6 reasons why BR Ambedkar should be a feminist icon for everyone
BR Ambedkar can very well be recognized as one of the first feminists of modern India.
Bhimrao Ramji Ambedkar or popularly known as Baba Saheb, was many things. He was the architect of Indian Constitution, a revered socialist, historian, political thinker, and an economist.
But did you know that he was a feminist too? You heard it right. In fact, Ambedkar was a great supporter of women's liberation, who questioned the ancient Hindu code book, Manu Smriti that categorized women as the lowest rung of humanity.
On his 126th birth anniversary, we bring you six facts that prove that he was a man way ahead of his times and that his views on feminism should be revered every day.
He Believed Women Have A Great Role To Play In Improving The Condition Of The Society
The Mahad Satyagraha led by him on 20 March 1927 witnessed participation of over 300 women along with their male counterparts.
He said, "I strongly believe in movements run by women. If they are truly taken into confidence, they may change the present picture of society which is very miserable. In past, they have played a significant role in improving the conditions of weaker sections and classes."
He Pushed For Maternity Rights
Ambedkar was the first person to recognize, push for and attain maternity benefits for women in the country. In 1929, Bombay Legislature became the first to incorporate maternity benefits for women factory workers, all thanks to him.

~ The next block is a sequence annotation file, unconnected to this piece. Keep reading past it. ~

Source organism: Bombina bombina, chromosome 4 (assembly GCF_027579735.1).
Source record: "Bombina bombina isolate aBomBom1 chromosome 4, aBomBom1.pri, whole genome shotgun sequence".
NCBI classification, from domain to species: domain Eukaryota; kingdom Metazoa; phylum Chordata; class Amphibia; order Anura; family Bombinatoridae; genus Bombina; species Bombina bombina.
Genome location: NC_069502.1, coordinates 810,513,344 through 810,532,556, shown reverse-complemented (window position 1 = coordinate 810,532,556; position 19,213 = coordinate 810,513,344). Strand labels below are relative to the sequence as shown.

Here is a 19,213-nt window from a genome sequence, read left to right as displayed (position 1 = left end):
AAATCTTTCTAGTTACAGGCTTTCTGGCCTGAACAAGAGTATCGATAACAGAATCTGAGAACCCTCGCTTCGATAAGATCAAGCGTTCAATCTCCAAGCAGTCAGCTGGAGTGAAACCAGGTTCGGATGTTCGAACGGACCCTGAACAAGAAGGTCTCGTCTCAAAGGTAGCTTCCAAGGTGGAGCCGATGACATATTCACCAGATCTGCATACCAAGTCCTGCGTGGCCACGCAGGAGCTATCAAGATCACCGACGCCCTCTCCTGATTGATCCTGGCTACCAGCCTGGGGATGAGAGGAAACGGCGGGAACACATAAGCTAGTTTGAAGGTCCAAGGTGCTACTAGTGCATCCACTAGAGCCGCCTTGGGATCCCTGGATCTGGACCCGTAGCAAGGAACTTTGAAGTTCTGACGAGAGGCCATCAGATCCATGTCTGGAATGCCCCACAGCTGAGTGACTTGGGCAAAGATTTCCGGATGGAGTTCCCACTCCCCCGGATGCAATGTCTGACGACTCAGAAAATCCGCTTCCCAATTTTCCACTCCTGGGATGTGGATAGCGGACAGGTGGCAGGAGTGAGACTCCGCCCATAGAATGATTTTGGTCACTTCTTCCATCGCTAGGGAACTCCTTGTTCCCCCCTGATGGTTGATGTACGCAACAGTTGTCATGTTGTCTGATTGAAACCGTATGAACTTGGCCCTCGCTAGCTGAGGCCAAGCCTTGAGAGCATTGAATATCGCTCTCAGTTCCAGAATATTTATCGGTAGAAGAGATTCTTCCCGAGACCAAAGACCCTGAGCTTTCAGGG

He Was A Beacon Of Light For Women Labourers
He was the chair of the Labour Council. And he made sure that the women labourers were never denied their rights. He brought in many progressive changes, which include Women Labour Welfare Fund; Women and Child, Labour Protection Act; Restoration of Ban on Employment of Women on Underground Work in Coal Mines; and Equal pay for equal work irrespective of gender.
And you thought the fight for equal pay in India was a fad!
As A Dalit Leader, He Made Sure Dalit Women Were Never Left Behind
Ambedkar was very vocal about his absolute contempt for caste and identity politics. In fact, Dalit feminism, a branch of feminism in academic discourse that studies the intersectionality between caste, class and gender oppression, takes its inspiration from him.
His Feminism Started Early--At His Home
After his mother's death, he worked hard to educate his two sisters. He even wrote a letter to his father's friend at the age of 25, citing the importance of educating girls and boys both equally. He said, "We shall see better days soon and our progress will be greatly accelerated if male education is persuaded side by side with female education."
He Made Sure Women's Right Were Never Compromised
When he was appointed as the chairman of the Drafting Committee to write the Constitution, he used this opportunity to include special provisions for securing women's rights.
These provisions included equal rights and opportunities in all spheres, equal means of livelihood, and allocation of seats in Panchayati Raj institutions among others.
It can be rightly said that Ambedkar had the rare foresight for empowering women as the panacea to all social evils and achieving gender equality. Although gender disparity is still a far cry, we can all take inspiration from this man.
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